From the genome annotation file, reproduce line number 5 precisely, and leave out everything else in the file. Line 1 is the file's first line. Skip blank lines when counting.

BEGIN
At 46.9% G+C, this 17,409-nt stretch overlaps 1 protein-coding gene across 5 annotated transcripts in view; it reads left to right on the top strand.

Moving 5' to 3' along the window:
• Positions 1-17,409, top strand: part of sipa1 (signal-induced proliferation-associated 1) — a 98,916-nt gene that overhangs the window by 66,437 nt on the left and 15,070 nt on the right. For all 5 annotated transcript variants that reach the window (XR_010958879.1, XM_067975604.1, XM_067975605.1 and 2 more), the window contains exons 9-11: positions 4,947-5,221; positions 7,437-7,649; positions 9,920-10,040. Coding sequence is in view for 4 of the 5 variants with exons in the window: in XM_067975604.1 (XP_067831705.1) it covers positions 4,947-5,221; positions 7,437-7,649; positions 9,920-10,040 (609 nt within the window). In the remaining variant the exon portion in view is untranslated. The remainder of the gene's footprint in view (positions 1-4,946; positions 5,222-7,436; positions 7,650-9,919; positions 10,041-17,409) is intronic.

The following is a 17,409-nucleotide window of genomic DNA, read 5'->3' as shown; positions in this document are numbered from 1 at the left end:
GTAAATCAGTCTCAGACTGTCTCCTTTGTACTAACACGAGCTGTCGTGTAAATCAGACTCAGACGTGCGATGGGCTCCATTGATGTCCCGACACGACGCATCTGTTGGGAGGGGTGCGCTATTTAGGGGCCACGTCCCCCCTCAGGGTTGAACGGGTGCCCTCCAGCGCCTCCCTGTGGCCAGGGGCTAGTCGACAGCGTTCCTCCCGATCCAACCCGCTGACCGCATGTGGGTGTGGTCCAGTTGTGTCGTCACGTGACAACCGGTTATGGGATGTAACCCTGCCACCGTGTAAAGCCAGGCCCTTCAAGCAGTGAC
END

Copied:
GTAAATCAGTCTCAGACTGTCTCCTTTGTACTAACACGAGCTGTCGTGTAAATCAGACTCAGACGTGCGATGGGCTCCATTGATGTCCCGACACGACGCATCTGTTGGGAGGGGTGCGCTATTTAGGGGCCACGTCCCCCCTCAGGGTTGAACGGGTGCCCTCCAGCGCCTCCCTGTGGCCAGGGGCTAGTCGACAGCGTTCCTCCCGATCCAACCCGCTGACCGCATGTGGGTGTGGTCCAGTTGTGTCGTCACGTGACAACCGGTTATGGGATGTAACCCTGCCACCGTGTAAAGCCAGGCCCTTCAAGCAGTGAC